A1 Journal article – refereed
Human immune response to streptococcal inhibitor of complement, a serotype M1 group A Streptococcus extracellular protein involved in epidemics

List of Authors: Hoe NP, Kordari P, Cole R, Liu M, Palzkill T, Huang W, McLellan D, Adams GJ, Hu M, Vuopio-Varkila J, Cate TR, Pichichero ME, Edwards KM, Eskola J, Low DE, Musser JM
Publication year: 2000
Journal: Journal of Infectious Diseases
Journal name in source: The Journal of infectious diseases
Journal acronym: J Infect Dis
Volume number: 182
Issue number: 5
Number of pages: 12
ISSN: 0022-1899

Streptococcal inhibitor of complement (Sic) is a highly polymorphic extracellular protein made by serotype M1 group A Streptococcus strains that contributes to bacterial persistence in the mammalian upper respiratory tract. New variants of the Sic protein arise very rapidly by positive selection in human populations during M1 epidemics. The human antibody response to Sic was analyzed. Of 636 persons living in diverse localities, 43% had anti-Sic serum antibodies, but only 16.4% had anti-M1 protein serum antibody. Anti-Sic antibody was also present in nasal wash specimens in high frequency. Linear B cell epitope mapping showed that serum antibodies recognized epitopes located in structurally variable regions of Sic and the amino terminal hypervariable region of the M1 protein. Phage display analyses confirmed that the polymorphic regions of Sic are primary targets of host antibodies. These results support the hypothesis that selection of Sic variants occurs on mucosal surfaces by a mechanism that involves acquired host antibody.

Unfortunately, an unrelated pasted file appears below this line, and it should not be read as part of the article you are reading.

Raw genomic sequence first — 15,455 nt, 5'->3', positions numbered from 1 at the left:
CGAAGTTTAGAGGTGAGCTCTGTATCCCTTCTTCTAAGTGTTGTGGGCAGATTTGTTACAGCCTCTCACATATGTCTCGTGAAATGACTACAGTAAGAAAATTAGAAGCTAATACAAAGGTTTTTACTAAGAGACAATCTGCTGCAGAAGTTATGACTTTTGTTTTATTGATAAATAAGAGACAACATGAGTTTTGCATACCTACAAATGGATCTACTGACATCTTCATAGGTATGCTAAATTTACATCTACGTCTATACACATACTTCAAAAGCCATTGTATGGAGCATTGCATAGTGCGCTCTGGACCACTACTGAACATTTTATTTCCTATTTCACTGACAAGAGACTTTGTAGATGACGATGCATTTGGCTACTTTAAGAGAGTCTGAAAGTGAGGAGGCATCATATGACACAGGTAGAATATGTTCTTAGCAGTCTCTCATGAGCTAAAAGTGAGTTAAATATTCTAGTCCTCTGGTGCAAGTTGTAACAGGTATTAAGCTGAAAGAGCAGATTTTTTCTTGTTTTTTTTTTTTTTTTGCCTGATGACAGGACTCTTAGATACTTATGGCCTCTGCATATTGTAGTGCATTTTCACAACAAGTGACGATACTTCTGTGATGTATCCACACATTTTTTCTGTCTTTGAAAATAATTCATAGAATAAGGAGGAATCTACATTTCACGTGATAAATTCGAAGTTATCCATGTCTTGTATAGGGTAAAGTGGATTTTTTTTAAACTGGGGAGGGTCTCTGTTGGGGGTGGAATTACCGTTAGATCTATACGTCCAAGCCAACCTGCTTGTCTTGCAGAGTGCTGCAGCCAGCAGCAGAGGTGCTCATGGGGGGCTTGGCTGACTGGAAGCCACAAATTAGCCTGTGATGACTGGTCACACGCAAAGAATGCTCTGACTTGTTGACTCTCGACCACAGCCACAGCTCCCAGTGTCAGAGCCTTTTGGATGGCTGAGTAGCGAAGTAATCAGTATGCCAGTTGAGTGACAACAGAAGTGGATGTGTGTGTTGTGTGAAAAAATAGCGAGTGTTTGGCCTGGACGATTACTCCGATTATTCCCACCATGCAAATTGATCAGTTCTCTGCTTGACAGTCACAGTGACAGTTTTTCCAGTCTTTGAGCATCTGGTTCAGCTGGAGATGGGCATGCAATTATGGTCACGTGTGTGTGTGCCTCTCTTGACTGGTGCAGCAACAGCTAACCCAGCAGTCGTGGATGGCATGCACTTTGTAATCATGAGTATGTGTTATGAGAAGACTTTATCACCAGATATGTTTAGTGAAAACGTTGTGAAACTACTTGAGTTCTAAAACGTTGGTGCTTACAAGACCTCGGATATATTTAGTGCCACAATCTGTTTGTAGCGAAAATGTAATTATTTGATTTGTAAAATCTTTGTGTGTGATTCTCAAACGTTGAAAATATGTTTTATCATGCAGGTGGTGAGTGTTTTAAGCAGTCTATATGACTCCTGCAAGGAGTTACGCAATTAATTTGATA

Last updated on 2019-20-07 at 15:57